Why we are easily fooled by film doubles

In films, the star is often replaced by a double in many situations, either because the task involved is too dangerous to risk injury or the star simply cannot or will not do what the role requires. We in the audience almost never notice the switching back and forth. One might think that this is solely due to the care that the film makers take to make sure the double has the same build as the star and is made up to have the same exterior appearance in terms of clothes and hair, and by avoiding close ups of the face.
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Review: Doc Martin

A colleague recommended this British TV series to me a long time ago but I only got around to watching it over the past long weekend and I was immediately hooked, ending up watching the better part of the first two seasons, about 12 episodes in all. I plan to watch the remaining ones in the days to come. The series began in 2004 and there have been a total of 46 episodes spread over six seasons and the coming season is supposed to be the last one.
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Chris Rock talks about race and class and politics

The comedian was interviewed by Frank Rich prior to the release of his new film Top Five. The interview has been widely commented on because Rock says many things that are likely to make people uncomfortable and that is unusual for celebrities who typically do not talk politics for fear of offending anyone. Here’s a sample:
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Gregory Peck (1916-2003)

I always liked Gregory Peck. Although he was sometimes criticized for having a somewhat wooden acting style, there was no question that he had an impressive on-screen presence where he seemed to ooze integrity and the viewer was confident that he would do the right thing. I haven’t seen all his films of course, but as far as I am aware, there were very few in which he played a villainous character, one being Joseph Mengele in The Boys From Brazil.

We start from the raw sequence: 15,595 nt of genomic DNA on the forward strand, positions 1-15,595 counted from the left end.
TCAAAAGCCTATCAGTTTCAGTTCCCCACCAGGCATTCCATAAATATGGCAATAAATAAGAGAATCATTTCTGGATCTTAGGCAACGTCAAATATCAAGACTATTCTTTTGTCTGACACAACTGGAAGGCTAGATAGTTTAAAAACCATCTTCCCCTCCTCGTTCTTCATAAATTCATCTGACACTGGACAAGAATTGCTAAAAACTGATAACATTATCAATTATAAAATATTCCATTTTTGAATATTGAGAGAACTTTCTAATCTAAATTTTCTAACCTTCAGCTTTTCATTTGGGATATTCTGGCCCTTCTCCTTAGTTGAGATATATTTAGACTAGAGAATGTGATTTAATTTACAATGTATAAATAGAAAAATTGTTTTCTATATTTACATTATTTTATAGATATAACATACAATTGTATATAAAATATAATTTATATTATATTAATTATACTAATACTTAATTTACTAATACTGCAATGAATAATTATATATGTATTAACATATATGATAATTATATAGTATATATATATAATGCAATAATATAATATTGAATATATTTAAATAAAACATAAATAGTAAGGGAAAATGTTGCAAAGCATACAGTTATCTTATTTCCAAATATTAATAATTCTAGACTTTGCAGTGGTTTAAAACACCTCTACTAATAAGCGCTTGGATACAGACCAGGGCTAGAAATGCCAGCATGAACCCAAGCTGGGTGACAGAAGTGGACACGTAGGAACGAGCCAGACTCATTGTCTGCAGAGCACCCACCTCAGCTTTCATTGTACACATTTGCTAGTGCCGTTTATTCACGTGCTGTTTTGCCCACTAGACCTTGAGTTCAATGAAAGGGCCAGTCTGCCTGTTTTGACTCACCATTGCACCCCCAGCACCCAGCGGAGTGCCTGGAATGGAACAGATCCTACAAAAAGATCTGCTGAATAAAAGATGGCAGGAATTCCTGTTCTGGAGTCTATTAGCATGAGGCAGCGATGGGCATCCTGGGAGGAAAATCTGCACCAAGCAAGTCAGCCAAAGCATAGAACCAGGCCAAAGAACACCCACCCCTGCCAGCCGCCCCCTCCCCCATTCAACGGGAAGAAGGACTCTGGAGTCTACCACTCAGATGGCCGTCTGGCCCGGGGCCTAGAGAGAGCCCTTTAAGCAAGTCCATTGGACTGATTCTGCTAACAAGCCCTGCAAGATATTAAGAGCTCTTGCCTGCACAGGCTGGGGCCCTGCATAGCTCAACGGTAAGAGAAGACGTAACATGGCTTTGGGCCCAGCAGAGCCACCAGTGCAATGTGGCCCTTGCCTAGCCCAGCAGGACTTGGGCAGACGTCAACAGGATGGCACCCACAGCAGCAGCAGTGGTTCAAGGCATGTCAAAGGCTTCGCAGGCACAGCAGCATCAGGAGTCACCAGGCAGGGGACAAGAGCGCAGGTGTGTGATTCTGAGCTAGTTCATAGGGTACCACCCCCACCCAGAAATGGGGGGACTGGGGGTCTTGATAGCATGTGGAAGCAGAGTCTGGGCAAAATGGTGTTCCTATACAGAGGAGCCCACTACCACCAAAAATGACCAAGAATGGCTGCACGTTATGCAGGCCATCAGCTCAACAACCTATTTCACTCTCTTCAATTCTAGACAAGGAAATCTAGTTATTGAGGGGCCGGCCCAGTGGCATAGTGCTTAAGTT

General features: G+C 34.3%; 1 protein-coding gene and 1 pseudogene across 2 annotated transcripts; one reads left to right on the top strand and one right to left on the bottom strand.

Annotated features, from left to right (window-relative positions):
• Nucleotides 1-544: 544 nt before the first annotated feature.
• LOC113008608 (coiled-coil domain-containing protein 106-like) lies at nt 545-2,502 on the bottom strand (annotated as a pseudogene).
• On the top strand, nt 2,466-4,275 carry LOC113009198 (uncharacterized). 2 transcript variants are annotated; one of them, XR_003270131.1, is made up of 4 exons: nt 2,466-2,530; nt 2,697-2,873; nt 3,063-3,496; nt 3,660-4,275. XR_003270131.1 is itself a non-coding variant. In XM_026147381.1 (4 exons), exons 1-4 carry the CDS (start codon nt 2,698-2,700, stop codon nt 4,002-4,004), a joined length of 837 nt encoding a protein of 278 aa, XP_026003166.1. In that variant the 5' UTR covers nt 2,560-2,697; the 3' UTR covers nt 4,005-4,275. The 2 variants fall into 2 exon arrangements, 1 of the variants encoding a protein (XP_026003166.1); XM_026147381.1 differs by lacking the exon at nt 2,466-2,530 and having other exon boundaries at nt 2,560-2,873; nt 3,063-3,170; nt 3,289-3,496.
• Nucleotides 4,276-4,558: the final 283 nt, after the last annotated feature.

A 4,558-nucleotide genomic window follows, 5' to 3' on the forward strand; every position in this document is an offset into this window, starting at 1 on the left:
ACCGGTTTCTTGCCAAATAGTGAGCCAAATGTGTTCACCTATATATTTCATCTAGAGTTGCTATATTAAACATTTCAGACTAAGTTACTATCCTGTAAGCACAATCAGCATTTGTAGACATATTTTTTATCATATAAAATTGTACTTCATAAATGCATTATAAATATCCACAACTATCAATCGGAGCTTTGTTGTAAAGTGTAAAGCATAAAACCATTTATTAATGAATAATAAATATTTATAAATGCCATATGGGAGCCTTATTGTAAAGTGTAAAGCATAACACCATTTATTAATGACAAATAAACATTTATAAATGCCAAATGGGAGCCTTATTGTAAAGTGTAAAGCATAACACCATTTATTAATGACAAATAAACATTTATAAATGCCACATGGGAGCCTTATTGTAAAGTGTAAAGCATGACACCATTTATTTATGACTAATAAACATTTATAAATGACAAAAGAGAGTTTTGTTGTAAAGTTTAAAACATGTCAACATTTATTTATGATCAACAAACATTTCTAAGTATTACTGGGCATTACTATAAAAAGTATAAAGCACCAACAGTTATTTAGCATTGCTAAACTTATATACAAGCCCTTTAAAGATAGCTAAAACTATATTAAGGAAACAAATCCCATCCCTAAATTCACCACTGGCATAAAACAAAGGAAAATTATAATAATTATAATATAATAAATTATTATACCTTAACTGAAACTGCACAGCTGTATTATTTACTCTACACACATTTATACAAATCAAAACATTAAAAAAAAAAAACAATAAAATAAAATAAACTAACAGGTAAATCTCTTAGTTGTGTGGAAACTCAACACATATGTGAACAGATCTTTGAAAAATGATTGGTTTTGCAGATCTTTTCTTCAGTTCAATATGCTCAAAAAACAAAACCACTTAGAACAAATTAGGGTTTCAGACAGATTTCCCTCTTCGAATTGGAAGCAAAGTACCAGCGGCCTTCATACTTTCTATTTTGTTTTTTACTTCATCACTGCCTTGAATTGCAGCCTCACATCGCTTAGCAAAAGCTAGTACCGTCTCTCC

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Laura Poitras speaks!

The notoriously publicity-shy documentarian is making the rounds promoting her Edward Snowden documentary Citizenfour (see my review here) and she appeared on The Daily Show. Jon Stewart makes the same point that I did, that the picture of Snowden that was painted by his early critics has no resemblance to the person seen in the film and that he seems to an earnest, idealistic young man who realized that he had information the people needed to know and was willing to take the risk to tell them. Poitras thinks that history will vindicate Snowden like it has with Daniel Ellsberg
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Film review: Citizenfour (2014)

I saw this film yesterday and really enjoyed it. Documentarian Laura Poitras, a key person in the chain of events that led to the revelations of Edward Snowden, was in the odd position of making a documentary in which she could have been one of the featured people. But she is someone who hates the spotlight and she manages to largely write herself out of the film, appearing only in brief glimpses in mirrors or in the text of emails exchanged by her with Snowden and Glenn Greenwald, and providing the voice for the emails she received from Snowden that started the process.
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